Why General Anesthetic is a valuable avenue for Pediatric Dentistry as a parent, you have the responsibility of taking your kids to the dentist.
If you start very early, chances are they might not have any problems with their teeth and they would only be visiting the dentist for check up and cleanings. This procedure is simple and if the child is made to feel comfortable, this can easily be done in the dentist rooms.
Unfortunately, there are often times where more than a couple of cavities are found in the mouth. One cannot leave cavities unattended as they can get larger, or worse, cause abscesses leading to excruciating pain. Some kids will be ok with extensive repair work performed on the chair. There are, however, some kids that are either too young or way too scared to sit on the chair to get this done. Sometimes, the sheer volume of work implies that the child will have to come in for multiple one hour sessions, this can make going to the dentist a very negative experience, even for a child that loves his/her dentist. Working with children with special needs is also challenging.
Here is where General Anaesthesia comes in handy. This is done specifically in theatres by qualified anesthetists. Once the procedure has been consented to, a date is booked. The day of the procedure, the anesthetist does a full medical examination on the child and assesses their eligibility to undergo full anesthesia. Since no one likes needles (adults don’t have a choice!) the initial sleep is induced by gas using a mask that is very similar to a nebuliser (parents can be present at this stage, depending on that theatre’s protocol). Once the child is asleep, the parents leave the operating room. The IV drip is then inserted and the airway is protected by inserting a tube for oxygen. Please note that doing fillings involves a lot of water and although we suction most of it out the last thing we want is water going down the wrong hole, hence the importance of the tube.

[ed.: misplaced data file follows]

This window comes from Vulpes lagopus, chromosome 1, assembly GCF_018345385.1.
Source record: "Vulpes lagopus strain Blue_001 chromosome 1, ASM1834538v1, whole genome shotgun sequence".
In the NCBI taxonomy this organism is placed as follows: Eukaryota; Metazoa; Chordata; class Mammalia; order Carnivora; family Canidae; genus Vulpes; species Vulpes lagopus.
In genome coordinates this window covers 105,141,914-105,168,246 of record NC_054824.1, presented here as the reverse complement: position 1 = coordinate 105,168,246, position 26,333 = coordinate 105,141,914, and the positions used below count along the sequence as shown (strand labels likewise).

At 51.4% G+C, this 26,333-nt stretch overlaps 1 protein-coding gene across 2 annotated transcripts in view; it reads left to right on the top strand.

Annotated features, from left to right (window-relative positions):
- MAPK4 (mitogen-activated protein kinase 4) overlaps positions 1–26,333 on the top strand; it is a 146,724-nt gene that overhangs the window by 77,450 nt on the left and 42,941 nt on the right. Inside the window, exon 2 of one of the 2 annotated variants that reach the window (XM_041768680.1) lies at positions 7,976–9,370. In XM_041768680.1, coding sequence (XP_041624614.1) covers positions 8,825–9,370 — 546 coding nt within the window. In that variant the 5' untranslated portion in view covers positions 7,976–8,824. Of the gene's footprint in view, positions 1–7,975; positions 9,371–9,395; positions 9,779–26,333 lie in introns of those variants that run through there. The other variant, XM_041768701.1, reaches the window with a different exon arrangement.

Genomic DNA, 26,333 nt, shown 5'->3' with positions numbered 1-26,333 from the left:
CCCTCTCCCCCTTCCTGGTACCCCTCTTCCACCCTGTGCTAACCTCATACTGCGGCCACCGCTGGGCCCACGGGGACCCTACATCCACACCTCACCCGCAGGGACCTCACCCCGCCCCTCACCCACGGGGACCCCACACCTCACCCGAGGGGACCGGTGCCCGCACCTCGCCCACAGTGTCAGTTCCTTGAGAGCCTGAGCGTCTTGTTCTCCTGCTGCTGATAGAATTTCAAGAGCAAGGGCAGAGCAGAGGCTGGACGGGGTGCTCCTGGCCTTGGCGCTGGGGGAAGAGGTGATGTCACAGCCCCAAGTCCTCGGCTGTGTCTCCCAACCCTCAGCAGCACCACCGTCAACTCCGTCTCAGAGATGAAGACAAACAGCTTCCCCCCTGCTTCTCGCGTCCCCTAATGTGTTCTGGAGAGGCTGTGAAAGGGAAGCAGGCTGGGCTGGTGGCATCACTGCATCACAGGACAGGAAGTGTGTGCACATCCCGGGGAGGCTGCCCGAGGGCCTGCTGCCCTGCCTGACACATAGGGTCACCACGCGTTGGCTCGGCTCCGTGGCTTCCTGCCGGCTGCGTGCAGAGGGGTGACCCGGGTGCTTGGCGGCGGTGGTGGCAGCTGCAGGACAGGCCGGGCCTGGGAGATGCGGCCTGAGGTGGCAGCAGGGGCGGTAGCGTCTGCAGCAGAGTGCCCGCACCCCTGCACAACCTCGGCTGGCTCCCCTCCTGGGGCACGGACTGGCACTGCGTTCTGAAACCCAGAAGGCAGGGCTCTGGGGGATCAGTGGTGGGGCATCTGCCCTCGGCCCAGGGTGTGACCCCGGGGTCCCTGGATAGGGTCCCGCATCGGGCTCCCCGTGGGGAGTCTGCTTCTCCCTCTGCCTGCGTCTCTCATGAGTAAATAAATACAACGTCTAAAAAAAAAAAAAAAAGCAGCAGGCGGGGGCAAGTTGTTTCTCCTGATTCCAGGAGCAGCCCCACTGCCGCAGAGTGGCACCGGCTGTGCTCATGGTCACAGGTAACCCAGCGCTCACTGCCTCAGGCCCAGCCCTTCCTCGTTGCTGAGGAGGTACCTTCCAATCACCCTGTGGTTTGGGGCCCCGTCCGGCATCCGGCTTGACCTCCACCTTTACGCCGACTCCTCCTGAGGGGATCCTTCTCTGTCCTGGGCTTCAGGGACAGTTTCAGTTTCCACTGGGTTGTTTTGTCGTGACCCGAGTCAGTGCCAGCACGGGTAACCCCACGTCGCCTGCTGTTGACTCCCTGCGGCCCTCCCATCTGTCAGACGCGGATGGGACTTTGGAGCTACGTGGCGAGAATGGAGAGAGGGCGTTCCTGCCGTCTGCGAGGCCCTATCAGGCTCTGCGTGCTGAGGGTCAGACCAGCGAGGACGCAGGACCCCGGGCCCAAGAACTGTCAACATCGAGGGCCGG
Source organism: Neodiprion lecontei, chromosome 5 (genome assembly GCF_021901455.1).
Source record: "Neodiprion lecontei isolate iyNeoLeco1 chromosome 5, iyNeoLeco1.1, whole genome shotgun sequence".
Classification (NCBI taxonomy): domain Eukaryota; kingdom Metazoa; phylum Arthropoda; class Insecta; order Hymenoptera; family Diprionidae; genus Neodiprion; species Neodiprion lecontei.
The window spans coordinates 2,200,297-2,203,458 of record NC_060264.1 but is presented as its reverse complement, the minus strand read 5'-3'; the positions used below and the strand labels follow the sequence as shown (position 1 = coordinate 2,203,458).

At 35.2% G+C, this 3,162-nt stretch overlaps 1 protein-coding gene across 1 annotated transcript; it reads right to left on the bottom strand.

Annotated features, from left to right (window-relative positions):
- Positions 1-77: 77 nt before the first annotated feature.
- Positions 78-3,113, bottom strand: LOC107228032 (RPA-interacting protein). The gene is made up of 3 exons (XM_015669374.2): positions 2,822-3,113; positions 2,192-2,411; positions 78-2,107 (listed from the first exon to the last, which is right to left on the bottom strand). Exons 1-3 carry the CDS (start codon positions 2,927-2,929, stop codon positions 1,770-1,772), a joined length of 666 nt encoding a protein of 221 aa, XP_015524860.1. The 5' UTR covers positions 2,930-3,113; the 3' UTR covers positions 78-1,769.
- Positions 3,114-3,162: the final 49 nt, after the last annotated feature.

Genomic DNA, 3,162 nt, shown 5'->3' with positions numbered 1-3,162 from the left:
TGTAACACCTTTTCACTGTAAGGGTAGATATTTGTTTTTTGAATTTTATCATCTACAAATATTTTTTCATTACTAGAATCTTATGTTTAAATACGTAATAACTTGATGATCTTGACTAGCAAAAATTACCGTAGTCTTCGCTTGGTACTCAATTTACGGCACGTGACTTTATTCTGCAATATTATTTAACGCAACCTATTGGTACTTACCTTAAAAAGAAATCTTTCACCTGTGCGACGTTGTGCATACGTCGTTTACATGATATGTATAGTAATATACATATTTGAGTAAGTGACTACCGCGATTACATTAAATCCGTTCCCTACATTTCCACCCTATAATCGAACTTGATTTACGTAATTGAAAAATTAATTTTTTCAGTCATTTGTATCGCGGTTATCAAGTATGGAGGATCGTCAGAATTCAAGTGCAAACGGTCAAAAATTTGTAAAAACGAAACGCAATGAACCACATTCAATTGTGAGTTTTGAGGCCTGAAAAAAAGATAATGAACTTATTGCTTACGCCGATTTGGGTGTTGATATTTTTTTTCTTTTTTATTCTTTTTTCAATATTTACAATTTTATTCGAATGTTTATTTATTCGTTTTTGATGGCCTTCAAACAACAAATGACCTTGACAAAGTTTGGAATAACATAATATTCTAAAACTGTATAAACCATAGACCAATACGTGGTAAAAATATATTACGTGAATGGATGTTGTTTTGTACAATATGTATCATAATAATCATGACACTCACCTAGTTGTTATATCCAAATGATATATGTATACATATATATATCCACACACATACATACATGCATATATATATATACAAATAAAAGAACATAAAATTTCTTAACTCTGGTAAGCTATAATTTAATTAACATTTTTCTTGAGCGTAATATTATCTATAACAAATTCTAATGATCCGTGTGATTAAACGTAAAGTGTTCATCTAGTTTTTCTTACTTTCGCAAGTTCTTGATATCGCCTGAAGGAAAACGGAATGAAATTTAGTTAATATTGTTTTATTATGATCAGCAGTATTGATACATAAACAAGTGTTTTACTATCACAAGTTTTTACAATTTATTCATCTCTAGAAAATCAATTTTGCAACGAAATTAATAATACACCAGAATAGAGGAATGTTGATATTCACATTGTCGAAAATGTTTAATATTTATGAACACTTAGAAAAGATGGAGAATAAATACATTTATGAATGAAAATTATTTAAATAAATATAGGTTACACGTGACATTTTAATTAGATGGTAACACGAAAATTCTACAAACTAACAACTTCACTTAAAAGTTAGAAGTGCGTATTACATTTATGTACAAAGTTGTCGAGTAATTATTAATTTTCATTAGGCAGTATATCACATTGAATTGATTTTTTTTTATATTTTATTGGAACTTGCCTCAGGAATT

Once the child is asleep, the dentist gets to work and procedures that would have taken 5 hours in the rooms takes a fraction of the time! When we do fillings no local anesthetic is used in theatre so the child doesn’t wake up with a numb face. With extractions, a local anesthetic is used and you will be informed about it. The whole time the dentist is working, the anesthetist and his nurse are monitoring your child’s vitals and making drug adjustments as and when needed.
General Anaesthetic has evolved over the years, the risks are minimal. So, if your child has severe issues with their teeth, a fear of dentists, or is special needs, we have a solution for you. This way every child can be helped and will have healthy teeth!